Question:

You often wrote about how people want to “fix you” or “pray for you.” Your essay on kindness brings so many things to light.

If someone could gain one key takeaway about what kindness really looks like, what would it be?

Answer:

When it comes to kindness, I think the big-picture takeaway I want to emphasize is the need to really look at each other – to take a beat before we speak or act. To listen to and believe each other. As a visibly disabled person, I’ve been on the receiving end of a lot of knee-jerk reactions – impulses to “help” that are actually turning me into a spectacle or making things more difficult. On the flip side, I’ve also heard from folks with invisible disabilities who are met with skepticism when they try to express their needs, because they don’t “look disabled.” Either way, the point is that our assumptions are often wrong. We are different from each other in many ways. Even our attempts to imagine what it must feel like to be another person (e.g. “If I were in a wheelchair, I would want someone to carry my groceries for me!) are often misguided. We simply do not know what it is like to be another person. So we need to take a beat – look, listen, honor other people’s experiences. There are so many ways to move through the world.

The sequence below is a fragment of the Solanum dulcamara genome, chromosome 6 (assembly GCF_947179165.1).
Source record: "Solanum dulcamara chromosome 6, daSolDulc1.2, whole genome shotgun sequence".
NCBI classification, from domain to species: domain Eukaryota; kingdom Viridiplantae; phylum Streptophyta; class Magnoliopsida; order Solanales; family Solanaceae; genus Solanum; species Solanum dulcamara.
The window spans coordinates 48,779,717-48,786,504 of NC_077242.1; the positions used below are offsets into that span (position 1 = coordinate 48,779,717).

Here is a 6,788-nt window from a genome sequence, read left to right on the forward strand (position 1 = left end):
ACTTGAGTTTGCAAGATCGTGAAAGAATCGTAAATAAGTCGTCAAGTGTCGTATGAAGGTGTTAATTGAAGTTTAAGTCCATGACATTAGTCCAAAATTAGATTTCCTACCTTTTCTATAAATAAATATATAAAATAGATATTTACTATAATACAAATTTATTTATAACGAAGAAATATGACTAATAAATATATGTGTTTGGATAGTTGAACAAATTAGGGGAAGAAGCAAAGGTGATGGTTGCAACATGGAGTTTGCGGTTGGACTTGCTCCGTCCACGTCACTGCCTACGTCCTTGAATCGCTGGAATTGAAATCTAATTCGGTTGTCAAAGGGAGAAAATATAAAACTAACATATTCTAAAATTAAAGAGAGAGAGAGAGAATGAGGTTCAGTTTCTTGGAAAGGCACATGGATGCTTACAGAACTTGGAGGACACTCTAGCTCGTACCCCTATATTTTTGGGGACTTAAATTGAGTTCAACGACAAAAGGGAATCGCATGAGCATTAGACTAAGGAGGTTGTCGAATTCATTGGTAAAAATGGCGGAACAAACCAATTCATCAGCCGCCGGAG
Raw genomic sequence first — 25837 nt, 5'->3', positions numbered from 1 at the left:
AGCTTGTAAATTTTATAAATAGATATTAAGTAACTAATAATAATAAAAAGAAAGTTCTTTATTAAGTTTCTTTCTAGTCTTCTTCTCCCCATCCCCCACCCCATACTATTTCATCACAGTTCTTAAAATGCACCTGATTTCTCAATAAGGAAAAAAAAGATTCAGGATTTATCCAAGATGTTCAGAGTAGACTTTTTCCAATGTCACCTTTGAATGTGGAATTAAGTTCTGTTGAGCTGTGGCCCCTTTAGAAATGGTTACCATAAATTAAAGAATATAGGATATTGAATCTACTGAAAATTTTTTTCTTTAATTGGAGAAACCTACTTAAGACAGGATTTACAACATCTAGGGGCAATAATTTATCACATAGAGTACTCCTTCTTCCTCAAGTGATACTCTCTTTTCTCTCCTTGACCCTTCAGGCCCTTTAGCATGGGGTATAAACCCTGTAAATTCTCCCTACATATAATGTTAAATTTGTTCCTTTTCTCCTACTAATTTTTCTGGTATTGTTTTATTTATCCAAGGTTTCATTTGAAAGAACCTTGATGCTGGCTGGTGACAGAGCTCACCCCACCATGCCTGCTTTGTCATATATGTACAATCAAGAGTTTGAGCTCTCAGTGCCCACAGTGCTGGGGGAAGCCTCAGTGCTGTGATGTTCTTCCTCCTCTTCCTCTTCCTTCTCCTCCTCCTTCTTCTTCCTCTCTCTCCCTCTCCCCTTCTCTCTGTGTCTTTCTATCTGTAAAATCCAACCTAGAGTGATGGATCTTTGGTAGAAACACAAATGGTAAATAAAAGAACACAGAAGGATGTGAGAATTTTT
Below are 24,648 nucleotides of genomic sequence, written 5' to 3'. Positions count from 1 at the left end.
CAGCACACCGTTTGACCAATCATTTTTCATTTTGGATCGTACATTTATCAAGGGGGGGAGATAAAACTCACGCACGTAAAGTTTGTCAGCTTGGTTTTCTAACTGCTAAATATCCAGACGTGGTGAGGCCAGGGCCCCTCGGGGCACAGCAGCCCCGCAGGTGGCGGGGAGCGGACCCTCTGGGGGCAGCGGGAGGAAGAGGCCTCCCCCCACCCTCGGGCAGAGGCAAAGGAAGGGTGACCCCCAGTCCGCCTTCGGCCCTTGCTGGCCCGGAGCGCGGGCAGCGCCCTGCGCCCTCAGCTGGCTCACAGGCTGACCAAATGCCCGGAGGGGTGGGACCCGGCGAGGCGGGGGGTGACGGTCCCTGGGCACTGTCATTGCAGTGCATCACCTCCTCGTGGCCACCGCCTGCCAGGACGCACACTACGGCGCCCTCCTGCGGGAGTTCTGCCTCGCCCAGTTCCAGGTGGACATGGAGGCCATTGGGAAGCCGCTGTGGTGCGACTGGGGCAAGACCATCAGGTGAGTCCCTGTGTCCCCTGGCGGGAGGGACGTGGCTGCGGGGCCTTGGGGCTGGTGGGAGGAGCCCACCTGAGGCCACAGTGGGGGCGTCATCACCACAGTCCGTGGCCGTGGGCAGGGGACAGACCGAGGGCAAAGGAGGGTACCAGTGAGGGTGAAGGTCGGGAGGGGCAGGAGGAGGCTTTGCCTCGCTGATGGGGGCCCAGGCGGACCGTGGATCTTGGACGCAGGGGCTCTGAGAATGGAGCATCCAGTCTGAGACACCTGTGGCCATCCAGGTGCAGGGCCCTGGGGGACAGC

Question:

One of my favorite quotes from your book is, “This is a wild emancipation I wish for all of us. A world where we are all free to be, move, to exist in our bodies without shame. A world that isn’t interested in making all of its humans operate in the exact same way. A word that instead strives to invite more, include more, imagine more.”

The wonderful thing about this concept is that everyone can relate to it in some way. Your book shines the light on how we want to put everything in a neat little box with a nice, typed label and say with a shrug of our shoulders, “That is just how it has always been done.”

What are you hoping readers will see by the end of your book? How are you hoping their view on the world will change?

Answer:

I do think reading stories changes us – whether that’s showing us something new or finding language to describe something we’ve always felt deeply but couldn’t name. Hopefully this book offers many opportunities for these kinds of shifts and movements. If I could name some that are dear to my heart they might be: disability is part of the human experience, full of just as much and little triumph and tragedy as any other human; access is a conversation for every human who has a body; cutting off disability from the center of our stories/culture/designs, leaves all of us less equipped for the ride we’re already on – or, said another way, disability invites imagination and innovation. To name a few, haha!